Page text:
It seems to me that, wherever one hears conversations about worship and music, three words rise to the top of the lexicon: contemporary, traditional, and blended.
“Blended”. Hmm, what a strange word! It sounds so…, well…, grey and porridgy to me; kind of like a colorless mush which leaves nobody happy, everyone confused, nobody satisfied, and everyone wanting more of what they call contemporary, traditional, or this or that, or…whatever.
“Contemporary”. Hmm, whose contemporary I wonder? How contemporary does it need to be to attain “contemporary” status? How long before that contemporary is traditional, neo-classical, neo-traditional, or God forbid, retro? If I play a U2, Coldplay, or Metallica song on flute, cello, and harpsichord, is it still contemporary? Ask my 14 year old what he considers contemporary and you will receive a vastly different answer than if you ask even a classmate with whom he shares a lunch table!
“Traditional”. Hmm, what traditional I ask? Presbyterian traditional? Reformation traditional? Augustinian traditional? European-post-Enlightenment-Victorian-dead-white-guy traditional? Grandma traditional? What if I sing a brand new song in a old style? Is it contemporary or is it traditional? How about singing an old song in a new style? Is it traditional or is it contemporary? What do I call it when I sing the folk songs of Ireland, Scotland, Wales, or French Canada? What if I sing them with a Beatles style backbeat? Where does contemplative music fit in to the picture?
As you can plainly see, I struggle with the terms of the equation as much as the next person. As I continue to wrestle through these matters, I’ve come to believe, increasingly, that personal preferences, consumer mindset, the commodification of Christianity, our love in the West for arguments based on logic, and a certain sense of entitlement all play a significant role in how we think of worship these days. In the present milieu traditional often means “I know it. I’m comfortable with it. Don’t mess with it.” Conversely, contemporary generally means “it’s hip, user-friendly and asks little of me.” It is culture-driven with the inevitable result of dumbing down the great universally stretching themes of the gospel. Blended can sometimes mean that we struggle to pull both together into one stew often at the expense of authenticity or believability in either.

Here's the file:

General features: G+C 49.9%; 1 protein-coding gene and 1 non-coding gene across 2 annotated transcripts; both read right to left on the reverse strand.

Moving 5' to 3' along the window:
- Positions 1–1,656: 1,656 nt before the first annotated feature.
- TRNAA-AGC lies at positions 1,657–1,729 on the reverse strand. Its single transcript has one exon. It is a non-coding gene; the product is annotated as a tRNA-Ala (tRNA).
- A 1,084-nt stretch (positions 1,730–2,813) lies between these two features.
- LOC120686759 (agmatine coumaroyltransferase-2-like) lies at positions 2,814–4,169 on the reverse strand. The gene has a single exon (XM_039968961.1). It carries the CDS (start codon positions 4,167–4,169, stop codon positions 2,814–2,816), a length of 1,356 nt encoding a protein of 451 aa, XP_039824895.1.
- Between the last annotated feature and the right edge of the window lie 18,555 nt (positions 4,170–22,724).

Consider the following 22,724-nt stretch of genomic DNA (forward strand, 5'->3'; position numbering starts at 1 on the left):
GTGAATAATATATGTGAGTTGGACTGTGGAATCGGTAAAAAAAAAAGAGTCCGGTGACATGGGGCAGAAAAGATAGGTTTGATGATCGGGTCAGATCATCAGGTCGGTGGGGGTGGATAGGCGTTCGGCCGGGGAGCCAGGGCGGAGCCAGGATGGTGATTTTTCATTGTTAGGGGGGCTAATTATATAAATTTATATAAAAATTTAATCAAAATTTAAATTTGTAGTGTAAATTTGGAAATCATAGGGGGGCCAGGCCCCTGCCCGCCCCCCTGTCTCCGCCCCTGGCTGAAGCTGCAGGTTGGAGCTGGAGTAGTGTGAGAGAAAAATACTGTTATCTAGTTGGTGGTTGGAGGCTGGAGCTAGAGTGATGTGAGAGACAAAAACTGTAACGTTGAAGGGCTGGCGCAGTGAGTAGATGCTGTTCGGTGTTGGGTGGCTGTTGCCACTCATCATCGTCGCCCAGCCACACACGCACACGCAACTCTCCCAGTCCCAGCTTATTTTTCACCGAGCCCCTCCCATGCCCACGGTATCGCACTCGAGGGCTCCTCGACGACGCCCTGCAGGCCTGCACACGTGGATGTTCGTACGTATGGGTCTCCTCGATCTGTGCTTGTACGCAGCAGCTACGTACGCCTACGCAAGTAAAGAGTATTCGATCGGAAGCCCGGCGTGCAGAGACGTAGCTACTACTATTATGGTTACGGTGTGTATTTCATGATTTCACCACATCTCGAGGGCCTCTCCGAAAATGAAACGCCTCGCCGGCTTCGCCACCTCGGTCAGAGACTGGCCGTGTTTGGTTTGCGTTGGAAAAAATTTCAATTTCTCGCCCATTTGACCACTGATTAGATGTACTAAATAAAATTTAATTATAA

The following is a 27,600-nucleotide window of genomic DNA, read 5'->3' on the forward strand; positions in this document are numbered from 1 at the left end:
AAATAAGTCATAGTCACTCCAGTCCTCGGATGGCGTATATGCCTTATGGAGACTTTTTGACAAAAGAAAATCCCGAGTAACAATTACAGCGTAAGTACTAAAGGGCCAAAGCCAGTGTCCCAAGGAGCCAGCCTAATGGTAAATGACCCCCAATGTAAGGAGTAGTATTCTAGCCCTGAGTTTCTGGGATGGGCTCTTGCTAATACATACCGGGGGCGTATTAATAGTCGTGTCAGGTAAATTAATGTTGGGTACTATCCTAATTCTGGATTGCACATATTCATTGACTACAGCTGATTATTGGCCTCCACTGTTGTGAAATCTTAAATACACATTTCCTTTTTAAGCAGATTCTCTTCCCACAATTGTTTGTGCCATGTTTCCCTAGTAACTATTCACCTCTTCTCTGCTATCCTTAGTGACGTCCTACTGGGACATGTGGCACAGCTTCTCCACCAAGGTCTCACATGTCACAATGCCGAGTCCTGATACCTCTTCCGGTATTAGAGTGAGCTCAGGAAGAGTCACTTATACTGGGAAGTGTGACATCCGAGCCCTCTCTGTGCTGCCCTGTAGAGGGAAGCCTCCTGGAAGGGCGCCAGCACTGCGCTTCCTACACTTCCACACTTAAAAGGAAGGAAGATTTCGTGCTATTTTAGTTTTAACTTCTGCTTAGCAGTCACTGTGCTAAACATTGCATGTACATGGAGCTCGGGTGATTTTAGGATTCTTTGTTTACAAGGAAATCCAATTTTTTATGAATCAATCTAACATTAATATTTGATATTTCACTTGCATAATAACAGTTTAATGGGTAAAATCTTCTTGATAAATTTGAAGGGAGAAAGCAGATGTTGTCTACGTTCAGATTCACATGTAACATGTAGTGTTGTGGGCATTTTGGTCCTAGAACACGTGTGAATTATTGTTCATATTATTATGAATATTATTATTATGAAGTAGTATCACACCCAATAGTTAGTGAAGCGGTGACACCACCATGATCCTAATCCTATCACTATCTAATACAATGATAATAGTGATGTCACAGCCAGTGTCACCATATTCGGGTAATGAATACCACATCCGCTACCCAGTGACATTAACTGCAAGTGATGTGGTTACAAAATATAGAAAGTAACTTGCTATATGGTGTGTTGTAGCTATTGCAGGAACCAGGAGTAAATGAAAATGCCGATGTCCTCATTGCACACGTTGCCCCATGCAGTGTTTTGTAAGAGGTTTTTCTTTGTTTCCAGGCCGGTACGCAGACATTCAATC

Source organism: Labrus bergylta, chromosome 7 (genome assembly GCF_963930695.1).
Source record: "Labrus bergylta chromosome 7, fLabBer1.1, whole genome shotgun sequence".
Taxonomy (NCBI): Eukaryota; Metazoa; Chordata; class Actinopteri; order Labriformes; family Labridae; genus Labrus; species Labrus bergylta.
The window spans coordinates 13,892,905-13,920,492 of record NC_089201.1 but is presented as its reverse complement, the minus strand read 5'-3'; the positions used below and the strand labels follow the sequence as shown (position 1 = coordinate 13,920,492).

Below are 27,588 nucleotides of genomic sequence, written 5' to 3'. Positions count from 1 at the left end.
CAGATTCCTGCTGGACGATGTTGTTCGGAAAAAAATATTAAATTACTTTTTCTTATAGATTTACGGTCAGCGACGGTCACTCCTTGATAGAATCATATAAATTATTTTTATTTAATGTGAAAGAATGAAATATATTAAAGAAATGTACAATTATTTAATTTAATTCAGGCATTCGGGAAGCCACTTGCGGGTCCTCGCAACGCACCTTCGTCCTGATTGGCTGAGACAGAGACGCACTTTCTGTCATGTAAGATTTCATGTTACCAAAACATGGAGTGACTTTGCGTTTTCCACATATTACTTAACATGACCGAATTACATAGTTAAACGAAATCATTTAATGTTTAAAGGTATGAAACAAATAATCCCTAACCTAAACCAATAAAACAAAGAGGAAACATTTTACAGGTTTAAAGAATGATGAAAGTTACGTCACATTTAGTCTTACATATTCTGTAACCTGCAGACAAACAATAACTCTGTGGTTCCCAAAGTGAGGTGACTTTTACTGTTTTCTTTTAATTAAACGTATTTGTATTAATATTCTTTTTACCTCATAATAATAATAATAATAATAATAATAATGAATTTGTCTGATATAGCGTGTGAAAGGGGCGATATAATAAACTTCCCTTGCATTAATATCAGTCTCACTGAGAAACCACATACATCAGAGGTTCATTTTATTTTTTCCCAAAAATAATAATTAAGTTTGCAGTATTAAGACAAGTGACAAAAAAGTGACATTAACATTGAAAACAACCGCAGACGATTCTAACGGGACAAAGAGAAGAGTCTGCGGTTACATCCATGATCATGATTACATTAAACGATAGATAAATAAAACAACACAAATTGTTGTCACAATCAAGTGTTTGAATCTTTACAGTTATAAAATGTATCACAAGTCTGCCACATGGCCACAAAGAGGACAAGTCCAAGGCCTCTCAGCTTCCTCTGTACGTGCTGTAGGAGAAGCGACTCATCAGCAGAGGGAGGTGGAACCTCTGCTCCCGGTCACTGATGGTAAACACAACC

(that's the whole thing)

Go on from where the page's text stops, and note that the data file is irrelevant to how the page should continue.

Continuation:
Imagine if we were neither traditional nor contemporary? These are linear terms born of a pendulum mindset. What if, as the post-moderns like to say, we discover the future through the past? Writer and preacher, Tom Long, refers to a methodology of convergence worship. That is, the creation of something entirely different utilizing the tools at our disposal. He suggests that most church-goers see worship life in one of two categories: The Hippolytus Factor (looking back; for us) or The Willow-Creek Factor (looking forward; for them). How incomplete each of these are on their own should be self-evident. Stoic, elitist, naval-gazing, versus white-bread-‘n-apple-pie-Ken-‘n-Barbie worship. Both offer something while not being complete in and of themselves. The late Robert Webber, utilizing the language of ancient-future, suggests that we can best approach a blended-contemporary model as contextualized through ancient liturgical formats.